In Wasted on the Young, Ben C. Lucas’s riveting if overdirected meditation on power and privilege, a lavish high school party spins out of control when three of the school’s popular swim team elite, led by the untouchable Zack Masters (Alex Russell), repeatedly rape an unconscious girl (Adelaide Clemens) and then dump her on a lonely beach. The student body, in thrall to the ringleader’s looks, charm and cash, is ready to blame the victim, but his geeky, brooding stepbrother (Oliver Ackland) has other ideas.
It shouldn’t surprise you that the teenagers here are largely portrayed by impossibly attractive actors in their late twenties and early thirties. More surprising is that, for once, this doesn’t turn out to be particularly irritating. As in Rian Johnson’s Brick, high school in Wasted on the Young is largely an abstraction, a platform for a distinctive self-contained world – we never so much as glimpse an “adult.” Lucas is clearly after something bigger than a high school movie, and as his plot twists and turns, Wasted on the Young becomes something fairly heady: a condemnation of hegemony propped up by clueless, self-sabotaging masses.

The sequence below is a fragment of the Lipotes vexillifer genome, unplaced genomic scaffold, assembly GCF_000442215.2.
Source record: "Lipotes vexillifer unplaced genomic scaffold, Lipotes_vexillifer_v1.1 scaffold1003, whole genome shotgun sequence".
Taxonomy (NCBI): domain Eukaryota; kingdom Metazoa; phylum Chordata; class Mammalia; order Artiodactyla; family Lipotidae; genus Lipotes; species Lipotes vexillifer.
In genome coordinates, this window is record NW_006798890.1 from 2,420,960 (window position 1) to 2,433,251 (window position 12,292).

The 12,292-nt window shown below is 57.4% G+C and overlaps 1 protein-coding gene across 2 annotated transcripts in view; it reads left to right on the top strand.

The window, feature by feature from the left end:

Lucas, an Australian making his feature debut, is an obvious talent in need of a cup of decaf. Stylish and beautifully shot, the movie maintains a pervasive sense of gloom without turning mopey, but the screenplay is stuffed with so many aggressive maneuvers – fractured chronology, dream sequences rendered with pixellated jump cuts, lurches into techno-thriller territory – that it threatens to derail. Ace performances from the three leads and impressive thematic commitment keep the film on track even as it becomes pretty overtly absurd in the last act. It is, thankfully, the sort of absurdity that signals a surfeit rather than a lack of interesting ideas. Wasted on the Young is a tense and relentlessly intriguing high-school-as-microcosm allegory.